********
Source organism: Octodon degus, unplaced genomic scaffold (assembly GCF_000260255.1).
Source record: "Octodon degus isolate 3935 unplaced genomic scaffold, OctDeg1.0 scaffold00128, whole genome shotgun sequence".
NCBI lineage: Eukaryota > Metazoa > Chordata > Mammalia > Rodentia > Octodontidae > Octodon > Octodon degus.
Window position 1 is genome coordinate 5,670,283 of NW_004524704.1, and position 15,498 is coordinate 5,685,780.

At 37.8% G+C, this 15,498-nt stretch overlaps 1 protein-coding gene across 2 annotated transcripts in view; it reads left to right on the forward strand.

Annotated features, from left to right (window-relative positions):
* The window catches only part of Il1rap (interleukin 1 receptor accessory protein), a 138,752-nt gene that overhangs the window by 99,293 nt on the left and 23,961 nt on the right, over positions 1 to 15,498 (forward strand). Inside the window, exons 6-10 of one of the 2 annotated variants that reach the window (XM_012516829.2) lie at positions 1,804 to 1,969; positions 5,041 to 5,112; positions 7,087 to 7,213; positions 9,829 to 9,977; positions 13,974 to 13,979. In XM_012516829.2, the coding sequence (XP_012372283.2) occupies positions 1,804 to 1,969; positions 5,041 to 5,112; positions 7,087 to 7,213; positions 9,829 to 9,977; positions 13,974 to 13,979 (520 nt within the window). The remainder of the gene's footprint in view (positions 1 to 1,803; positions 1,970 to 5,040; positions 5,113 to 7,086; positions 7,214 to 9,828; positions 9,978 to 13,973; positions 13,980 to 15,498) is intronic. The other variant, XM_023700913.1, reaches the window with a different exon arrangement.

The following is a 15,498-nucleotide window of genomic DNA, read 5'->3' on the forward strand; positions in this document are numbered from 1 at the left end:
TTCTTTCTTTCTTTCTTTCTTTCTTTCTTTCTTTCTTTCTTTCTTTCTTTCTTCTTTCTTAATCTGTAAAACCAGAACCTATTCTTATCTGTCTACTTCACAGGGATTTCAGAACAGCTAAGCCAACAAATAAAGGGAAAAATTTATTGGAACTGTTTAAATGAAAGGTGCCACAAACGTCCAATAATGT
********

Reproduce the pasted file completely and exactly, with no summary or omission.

Source organism: Octodon degus, unplaced genomic scaffold (assembly GCF_000260255.1).
Source record: "Octodon degus isolate 3935 unplaced genomic scaffold, OctDeg1.0 scaffold00128, whole genome shotgun sequence".
NCBI lineage: Eukaryota > Metazoa > Chordata > Mammalia > Rodentia > Octodontidae > Octodon > Octodon degus.
Window position 1 is genome coordinate 5,670,283 of NW_004524704.1, and position 15,498 is coordinate 5,685,780.

At 37.8% G+C, this 15,498-nt stretch overlaps 1 protein-coding gene across 2 annotated transcripts in view; it reads left to right on the forward strand.

Annotated features, from left to right (window-relative positions):
* The window catches only part of Il1rap (interleukin 1 receptor accessory protein), a 138,752-nt gene that overhangs the window by 99,293 nt on the left and 23,961 nt on the right, over positions 1 to 15,498 (forward strand). Inside the window, exons 6-10 of one of the 2 annotated variants that reach the window (XM_012516829.2) lie at positions 1,804 to 1,969; positions 5,041 to 5,112; positions 7,087 to 7,213; positions 9,829 to 9,977; positions 13,974 to 13,979. In XM_012516829.2, the coding sequence (XP_012372283.2) occupies positions 1,804 to 1,969; positions 5,041 to 5,112; positions 7,087 to 7,213; positions 9,829 to 9,977; positions 13,974 to 13,979 (520 nt within the window). The remainder of the gene's footprint in view (positions 1 to 1,803; positions 1,970 to 5,040; positions 5,113 to 7,086; positions 7,214 to 9,828; positions 9,978 to 13,973; positions 13,980 to 15,498) is intronic. The other variant, XM_023700913.1, reaches the window with a different exon arrangement.

The following is a 15,498-nucleotide window of genomic DNA, read 5'->3' on the forward strand; positions in this document are numbered from 1 at the left end:
TTCTTTCTTTCTTTCTTTCTTTCTTTCTTTCTTTCTTTCTTTCTTTCTTTCTTCTTTCTTAATCTGTAAAACCAGAACCTATTCTTATCTGTCTACTTCACAGGGATTTCAGAACAGCTAAGCCAACAAATAAAGGGAAAAATTTATTGGAACTGTTTAAATGAAAGGTGCCACAAACGTCCAATAATGT